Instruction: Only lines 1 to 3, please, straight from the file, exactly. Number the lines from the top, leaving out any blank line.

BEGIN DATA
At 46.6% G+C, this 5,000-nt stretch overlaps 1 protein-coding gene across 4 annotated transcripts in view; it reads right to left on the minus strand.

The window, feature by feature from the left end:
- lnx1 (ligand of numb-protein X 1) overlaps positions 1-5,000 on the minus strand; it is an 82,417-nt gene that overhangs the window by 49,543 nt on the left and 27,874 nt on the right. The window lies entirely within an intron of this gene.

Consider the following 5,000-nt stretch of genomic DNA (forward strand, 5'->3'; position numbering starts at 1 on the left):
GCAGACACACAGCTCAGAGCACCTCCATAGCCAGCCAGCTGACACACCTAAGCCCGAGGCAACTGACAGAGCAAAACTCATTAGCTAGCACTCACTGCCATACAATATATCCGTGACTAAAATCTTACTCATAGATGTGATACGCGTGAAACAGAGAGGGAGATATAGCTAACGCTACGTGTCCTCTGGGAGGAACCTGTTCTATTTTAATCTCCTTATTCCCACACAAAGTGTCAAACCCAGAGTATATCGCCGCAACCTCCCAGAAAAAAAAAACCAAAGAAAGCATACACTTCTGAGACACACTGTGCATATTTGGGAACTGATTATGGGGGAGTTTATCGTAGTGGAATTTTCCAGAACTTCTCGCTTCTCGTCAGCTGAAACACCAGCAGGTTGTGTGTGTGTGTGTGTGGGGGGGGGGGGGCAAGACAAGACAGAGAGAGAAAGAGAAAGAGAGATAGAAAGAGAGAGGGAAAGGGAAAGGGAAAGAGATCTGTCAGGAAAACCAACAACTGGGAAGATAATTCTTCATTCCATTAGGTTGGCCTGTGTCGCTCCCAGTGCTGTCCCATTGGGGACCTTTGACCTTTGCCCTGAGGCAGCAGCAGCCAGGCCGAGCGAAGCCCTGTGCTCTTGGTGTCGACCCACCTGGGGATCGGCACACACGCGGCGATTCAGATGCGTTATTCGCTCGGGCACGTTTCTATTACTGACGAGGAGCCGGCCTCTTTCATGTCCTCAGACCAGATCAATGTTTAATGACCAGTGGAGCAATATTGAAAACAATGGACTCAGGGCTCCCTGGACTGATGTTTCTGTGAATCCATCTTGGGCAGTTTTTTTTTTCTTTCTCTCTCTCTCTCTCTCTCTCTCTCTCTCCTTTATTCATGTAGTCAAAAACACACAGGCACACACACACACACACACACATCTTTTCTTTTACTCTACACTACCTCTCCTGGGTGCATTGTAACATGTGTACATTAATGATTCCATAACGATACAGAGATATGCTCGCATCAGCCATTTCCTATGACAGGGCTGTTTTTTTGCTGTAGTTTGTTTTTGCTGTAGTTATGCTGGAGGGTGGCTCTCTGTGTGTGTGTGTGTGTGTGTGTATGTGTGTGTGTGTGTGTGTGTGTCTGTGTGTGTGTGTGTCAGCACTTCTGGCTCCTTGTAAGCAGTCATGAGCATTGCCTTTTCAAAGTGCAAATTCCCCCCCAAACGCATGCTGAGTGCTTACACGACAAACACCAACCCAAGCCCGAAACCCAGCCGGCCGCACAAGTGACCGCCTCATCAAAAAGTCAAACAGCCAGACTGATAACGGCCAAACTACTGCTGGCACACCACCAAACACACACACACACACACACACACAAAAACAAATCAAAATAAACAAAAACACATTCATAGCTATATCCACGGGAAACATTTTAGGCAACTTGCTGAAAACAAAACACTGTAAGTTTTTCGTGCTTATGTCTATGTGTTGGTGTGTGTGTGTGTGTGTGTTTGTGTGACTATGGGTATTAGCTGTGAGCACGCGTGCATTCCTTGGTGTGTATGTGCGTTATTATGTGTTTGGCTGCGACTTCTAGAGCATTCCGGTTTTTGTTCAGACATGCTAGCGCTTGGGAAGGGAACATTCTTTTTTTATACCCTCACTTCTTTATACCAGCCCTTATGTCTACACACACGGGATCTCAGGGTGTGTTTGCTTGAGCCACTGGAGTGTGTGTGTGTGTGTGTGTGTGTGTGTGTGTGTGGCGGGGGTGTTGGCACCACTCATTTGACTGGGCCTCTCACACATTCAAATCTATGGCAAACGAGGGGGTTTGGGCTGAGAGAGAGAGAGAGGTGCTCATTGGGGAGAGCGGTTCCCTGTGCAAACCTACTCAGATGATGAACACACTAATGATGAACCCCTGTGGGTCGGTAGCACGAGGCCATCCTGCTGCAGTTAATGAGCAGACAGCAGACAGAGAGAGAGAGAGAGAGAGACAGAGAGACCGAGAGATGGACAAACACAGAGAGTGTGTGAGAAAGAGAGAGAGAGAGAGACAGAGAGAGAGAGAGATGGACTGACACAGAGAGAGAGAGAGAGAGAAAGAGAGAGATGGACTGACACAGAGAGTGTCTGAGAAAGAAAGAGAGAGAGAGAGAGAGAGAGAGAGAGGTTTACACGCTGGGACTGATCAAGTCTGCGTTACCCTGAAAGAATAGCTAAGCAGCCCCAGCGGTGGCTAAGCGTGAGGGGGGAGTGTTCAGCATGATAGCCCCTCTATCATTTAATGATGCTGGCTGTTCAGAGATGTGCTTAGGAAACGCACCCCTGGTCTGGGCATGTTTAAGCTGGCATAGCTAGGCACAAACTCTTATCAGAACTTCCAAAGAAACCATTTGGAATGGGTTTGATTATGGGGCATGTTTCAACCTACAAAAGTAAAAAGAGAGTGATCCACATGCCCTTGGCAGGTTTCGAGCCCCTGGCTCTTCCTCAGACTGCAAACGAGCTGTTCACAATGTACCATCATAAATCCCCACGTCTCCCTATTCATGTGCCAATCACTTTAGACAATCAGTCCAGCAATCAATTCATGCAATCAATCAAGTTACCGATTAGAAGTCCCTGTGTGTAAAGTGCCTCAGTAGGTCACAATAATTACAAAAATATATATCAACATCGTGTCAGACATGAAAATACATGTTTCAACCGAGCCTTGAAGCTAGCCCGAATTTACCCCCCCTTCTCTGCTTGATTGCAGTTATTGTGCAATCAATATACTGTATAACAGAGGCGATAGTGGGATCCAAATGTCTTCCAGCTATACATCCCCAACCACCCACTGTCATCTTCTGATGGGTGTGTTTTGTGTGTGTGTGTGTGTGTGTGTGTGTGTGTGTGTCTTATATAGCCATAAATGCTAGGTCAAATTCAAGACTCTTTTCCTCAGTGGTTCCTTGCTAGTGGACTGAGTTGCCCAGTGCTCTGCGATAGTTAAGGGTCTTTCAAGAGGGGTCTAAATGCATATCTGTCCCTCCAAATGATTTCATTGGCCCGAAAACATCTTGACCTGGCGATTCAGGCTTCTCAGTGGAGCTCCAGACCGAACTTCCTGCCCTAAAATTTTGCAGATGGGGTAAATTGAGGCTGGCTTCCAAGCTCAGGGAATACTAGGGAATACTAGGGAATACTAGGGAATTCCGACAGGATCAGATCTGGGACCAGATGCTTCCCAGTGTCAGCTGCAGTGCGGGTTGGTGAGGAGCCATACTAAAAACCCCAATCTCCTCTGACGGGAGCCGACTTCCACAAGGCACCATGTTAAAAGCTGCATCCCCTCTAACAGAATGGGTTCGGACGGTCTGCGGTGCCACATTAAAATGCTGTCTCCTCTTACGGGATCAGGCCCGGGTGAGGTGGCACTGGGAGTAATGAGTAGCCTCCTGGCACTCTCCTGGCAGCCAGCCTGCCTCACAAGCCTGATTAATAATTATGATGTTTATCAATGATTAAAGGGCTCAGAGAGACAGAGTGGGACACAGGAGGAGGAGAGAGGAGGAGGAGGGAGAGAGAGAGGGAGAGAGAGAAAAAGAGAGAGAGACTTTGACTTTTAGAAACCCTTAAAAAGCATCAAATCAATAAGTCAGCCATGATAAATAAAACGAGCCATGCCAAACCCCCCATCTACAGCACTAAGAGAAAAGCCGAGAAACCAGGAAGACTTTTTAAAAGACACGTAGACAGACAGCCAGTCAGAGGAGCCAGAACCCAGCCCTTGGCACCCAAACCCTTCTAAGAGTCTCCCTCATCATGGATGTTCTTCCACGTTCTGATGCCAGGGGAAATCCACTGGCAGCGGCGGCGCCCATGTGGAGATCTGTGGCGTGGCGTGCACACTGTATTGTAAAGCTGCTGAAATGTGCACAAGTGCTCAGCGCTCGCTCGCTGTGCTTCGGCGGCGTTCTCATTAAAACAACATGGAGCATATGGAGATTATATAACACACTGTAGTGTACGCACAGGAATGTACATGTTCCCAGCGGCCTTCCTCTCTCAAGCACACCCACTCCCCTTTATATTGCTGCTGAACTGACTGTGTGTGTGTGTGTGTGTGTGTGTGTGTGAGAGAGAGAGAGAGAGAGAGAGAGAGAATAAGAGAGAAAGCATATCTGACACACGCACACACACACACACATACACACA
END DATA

At 46.6% G+C, this 5,000-nt stretch overlaps 1 protein-coding gene across 4 annotated transcripts in view; it reads right to left on the minus strand.

The window, feature by feature from the left end:
- lnx1 (ligand of numb-protein X 1) overlaps positions 1-5,000 on the minus strand; it is an 82,417-nt gene that overhangs the window by 49,543 nt on the left and 27,874 nt on the right. The window lies entirely within an intron of this gene.